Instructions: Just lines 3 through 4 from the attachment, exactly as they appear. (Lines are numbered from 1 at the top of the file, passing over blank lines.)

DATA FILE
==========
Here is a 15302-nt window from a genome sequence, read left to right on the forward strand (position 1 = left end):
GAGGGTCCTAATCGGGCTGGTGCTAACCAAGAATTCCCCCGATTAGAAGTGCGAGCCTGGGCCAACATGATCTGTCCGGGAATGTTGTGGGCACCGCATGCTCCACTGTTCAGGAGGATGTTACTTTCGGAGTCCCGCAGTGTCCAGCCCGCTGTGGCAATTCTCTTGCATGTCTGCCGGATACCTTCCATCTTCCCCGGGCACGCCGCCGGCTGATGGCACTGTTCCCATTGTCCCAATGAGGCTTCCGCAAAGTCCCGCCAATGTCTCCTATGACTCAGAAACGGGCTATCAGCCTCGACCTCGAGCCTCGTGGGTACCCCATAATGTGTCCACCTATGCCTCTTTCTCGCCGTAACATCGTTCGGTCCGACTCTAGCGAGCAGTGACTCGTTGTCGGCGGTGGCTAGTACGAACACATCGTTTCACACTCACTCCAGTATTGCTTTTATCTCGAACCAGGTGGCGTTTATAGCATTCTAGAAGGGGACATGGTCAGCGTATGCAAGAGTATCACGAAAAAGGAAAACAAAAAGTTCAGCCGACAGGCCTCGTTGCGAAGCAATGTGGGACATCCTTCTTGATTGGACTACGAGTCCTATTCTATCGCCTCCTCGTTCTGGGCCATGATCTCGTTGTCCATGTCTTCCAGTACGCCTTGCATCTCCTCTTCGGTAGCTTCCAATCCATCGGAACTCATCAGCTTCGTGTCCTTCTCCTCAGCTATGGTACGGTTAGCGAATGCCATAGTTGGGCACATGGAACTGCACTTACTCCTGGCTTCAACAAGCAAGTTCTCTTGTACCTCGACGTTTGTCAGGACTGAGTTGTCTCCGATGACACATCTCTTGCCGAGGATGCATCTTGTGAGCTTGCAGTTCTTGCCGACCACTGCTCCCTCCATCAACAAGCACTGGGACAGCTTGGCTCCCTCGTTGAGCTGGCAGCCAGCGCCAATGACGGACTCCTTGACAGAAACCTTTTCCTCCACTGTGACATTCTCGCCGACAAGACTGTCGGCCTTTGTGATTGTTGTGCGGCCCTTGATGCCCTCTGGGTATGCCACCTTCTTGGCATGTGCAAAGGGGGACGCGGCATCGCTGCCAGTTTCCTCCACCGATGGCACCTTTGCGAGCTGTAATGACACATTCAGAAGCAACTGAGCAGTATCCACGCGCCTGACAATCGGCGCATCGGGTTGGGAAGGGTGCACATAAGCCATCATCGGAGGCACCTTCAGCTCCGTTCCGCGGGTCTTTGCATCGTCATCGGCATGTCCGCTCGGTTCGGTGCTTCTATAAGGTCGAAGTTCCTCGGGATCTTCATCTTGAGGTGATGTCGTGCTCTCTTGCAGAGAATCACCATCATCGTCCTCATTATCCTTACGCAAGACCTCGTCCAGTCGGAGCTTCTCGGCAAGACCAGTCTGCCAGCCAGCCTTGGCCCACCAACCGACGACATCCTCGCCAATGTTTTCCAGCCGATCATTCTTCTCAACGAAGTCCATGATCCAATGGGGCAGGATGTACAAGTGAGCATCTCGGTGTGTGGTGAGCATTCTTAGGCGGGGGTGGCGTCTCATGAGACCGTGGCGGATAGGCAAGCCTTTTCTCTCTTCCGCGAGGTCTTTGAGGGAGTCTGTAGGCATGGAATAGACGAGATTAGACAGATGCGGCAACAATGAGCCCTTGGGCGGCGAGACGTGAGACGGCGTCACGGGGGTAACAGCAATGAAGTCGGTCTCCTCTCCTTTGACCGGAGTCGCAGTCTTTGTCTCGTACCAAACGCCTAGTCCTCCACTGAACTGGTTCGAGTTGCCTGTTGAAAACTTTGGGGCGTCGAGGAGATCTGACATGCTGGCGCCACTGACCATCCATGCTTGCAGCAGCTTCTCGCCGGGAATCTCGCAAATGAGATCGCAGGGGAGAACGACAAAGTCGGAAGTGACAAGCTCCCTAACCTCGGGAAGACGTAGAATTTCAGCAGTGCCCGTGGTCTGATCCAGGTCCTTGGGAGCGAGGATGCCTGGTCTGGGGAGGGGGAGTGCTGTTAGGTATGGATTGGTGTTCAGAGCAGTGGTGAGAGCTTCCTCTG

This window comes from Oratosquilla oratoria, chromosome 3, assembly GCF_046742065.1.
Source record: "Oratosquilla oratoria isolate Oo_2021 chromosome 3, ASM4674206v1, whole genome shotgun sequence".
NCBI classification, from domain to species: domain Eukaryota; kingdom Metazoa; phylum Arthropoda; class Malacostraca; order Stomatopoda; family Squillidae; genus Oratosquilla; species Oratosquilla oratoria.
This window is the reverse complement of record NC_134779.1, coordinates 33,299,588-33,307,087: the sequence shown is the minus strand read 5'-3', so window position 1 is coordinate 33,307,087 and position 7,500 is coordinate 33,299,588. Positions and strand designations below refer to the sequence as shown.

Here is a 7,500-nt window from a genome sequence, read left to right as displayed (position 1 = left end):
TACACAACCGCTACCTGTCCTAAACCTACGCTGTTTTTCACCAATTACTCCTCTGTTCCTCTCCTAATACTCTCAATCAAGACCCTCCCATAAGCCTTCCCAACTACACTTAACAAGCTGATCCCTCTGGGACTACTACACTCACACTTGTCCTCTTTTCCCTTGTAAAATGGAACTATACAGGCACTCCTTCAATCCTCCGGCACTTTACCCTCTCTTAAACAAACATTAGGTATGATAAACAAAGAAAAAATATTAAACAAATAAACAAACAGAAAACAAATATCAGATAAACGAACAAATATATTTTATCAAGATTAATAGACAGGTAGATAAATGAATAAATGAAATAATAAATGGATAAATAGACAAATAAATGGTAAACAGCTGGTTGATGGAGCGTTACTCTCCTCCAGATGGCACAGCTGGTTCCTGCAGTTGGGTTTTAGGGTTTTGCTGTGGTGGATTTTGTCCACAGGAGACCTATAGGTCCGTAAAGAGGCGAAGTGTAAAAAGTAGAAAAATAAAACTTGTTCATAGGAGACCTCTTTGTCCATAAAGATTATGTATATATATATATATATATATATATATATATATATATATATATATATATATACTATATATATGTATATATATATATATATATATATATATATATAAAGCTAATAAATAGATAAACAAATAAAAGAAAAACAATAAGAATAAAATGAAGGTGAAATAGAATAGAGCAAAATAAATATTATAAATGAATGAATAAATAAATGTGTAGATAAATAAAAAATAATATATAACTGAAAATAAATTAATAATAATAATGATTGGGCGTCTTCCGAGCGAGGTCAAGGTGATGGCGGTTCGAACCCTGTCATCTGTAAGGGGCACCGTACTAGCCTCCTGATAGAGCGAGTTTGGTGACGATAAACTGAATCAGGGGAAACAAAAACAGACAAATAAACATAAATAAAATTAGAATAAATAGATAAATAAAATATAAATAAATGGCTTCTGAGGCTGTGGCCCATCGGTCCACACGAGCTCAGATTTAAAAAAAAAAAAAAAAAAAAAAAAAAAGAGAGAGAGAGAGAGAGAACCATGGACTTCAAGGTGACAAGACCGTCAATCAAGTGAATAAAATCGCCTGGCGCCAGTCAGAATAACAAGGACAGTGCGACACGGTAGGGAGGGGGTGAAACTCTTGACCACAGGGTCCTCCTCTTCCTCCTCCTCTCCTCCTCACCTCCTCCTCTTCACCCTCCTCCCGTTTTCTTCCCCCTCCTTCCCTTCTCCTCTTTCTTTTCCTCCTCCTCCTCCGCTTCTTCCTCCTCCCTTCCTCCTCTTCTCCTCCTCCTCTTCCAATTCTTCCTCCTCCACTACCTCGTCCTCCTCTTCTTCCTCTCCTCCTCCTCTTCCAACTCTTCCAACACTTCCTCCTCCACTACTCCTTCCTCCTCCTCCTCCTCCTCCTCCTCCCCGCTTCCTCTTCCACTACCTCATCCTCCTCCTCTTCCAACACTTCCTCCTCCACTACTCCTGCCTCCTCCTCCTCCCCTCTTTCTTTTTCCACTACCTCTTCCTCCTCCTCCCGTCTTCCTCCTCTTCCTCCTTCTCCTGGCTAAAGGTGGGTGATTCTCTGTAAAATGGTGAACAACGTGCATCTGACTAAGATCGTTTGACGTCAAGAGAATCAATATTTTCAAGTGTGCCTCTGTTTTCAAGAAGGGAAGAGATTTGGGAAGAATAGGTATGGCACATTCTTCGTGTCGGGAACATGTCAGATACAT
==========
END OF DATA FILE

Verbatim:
This window comes from Oratosquilla oratoria, chromosome 3, assembly GCF_046742065.1.
Source record: "Oratosquilla oratoria isolate Oo_2021 chromosome 3, ASM4674206v1, whole genome shotgun sequence".